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After 50 years, Asian Development Bank looks ahead

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Takehiko Nakao, president of ADB, speaks during the organisation’s annual meeting held in Yokohama, Japan. Photo supplied

After 50 years, Asian Development Bank looks ahead

The Asian Development Bank (ADB) set out its strategy for the next decade during the launch of its 50th annual meeting in Japan over the weekend, while also recognising the challenges that remain for the 300 million people still living in poverty in Asia.

Addressing the 6,000 officials, academics, business leaders and civil society representatives attending the meeting, ADB President Takehiko Nakao praised the bank’s performance over the past 50 years, during which it combined knowledge and finance while fostering regional cooperation.

He also mapped out the future direction of the institution, which will be led by its Strategy 2030 and includes addressing issues of climate change, urbanisation, ageing demographics and widening inequalities.

“The ADB continues to hold consultations on the strategy with a wide range of stakeholders from around the region and in donor countries,” Nakao said.

He added that co-financing and technical assistance funding had reached a total of $31.7 billion over the past 50 years in 2016, while loans and grants increased by 9 percent last year to reach a total of $17.5 billion. Climate finance increased by close to $1 billion, increasing to $3.7 billion at the end of last year, and public private partnership co-financing grew to $13.9 billion.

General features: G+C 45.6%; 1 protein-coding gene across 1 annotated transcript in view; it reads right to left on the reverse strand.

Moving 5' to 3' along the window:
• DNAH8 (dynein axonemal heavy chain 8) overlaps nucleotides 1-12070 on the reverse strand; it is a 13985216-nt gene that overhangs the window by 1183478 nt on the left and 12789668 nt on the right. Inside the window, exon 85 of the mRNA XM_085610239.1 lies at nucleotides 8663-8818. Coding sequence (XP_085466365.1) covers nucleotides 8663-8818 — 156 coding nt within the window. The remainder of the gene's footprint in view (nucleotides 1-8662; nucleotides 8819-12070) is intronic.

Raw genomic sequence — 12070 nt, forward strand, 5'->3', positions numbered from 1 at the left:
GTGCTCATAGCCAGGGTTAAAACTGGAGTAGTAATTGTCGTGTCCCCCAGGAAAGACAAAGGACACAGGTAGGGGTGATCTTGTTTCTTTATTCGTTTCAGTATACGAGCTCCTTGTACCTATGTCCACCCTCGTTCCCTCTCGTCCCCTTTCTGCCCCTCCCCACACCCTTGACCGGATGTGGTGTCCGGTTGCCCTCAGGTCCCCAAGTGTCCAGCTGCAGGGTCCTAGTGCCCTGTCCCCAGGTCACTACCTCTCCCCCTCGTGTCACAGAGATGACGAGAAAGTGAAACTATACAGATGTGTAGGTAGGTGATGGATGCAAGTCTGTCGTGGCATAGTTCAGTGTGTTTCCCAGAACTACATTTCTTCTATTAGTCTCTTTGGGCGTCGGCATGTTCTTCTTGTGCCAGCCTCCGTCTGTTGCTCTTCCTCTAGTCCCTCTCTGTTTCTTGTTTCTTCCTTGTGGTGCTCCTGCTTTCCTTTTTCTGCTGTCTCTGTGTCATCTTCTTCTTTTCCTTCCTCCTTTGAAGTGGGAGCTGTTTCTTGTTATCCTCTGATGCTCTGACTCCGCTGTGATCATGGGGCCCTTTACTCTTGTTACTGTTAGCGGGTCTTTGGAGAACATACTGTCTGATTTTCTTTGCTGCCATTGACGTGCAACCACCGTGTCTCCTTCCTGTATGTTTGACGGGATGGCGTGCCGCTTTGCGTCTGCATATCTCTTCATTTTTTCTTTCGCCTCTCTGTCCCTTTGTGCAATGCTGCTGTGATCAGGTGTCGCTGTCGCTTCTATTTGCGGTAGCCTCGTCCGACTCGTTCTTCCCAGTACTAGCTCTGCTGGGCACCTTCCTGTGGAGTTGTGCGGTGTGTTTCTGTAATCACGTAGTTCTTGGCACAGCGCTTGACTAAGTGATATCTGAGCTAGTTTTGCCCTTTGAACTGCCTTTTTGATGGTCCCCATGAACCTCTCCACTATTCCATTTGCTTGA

Japanese Crown Prince Naruhito spoke at the ADB annual meeting opening session, saying that 50 years ago, when the ADB held its first annual meeting, the Asia Pacific region was one of the poorest in the world. He noted that over the past half century countries in the region have made significant progress in terms of economic development and poverty reduction.

“There are, however, still over 300 million people living in poverty in this region, and poverty reduction through sustainable and inclusive growth remains an important agenda to us,” he said. “I hope that the bank will further play an important role in addressing these issues.”

Naruhito added that the region needed to address challenges related to infrastructure, power supply networks and transportation. Climate change and natural disasters mitigation were also pressing issues, he said.

Taro Aso, Japan’s deputy prime minister and finance minister, commended the bank for its achievements over the past 50 years.

He encouraged the ADB to continue to play a central role in regional development, adding: “Japan remains firmly committed to working hard for the development of the Asia-Pacific region, in close cooperation with the bank.”

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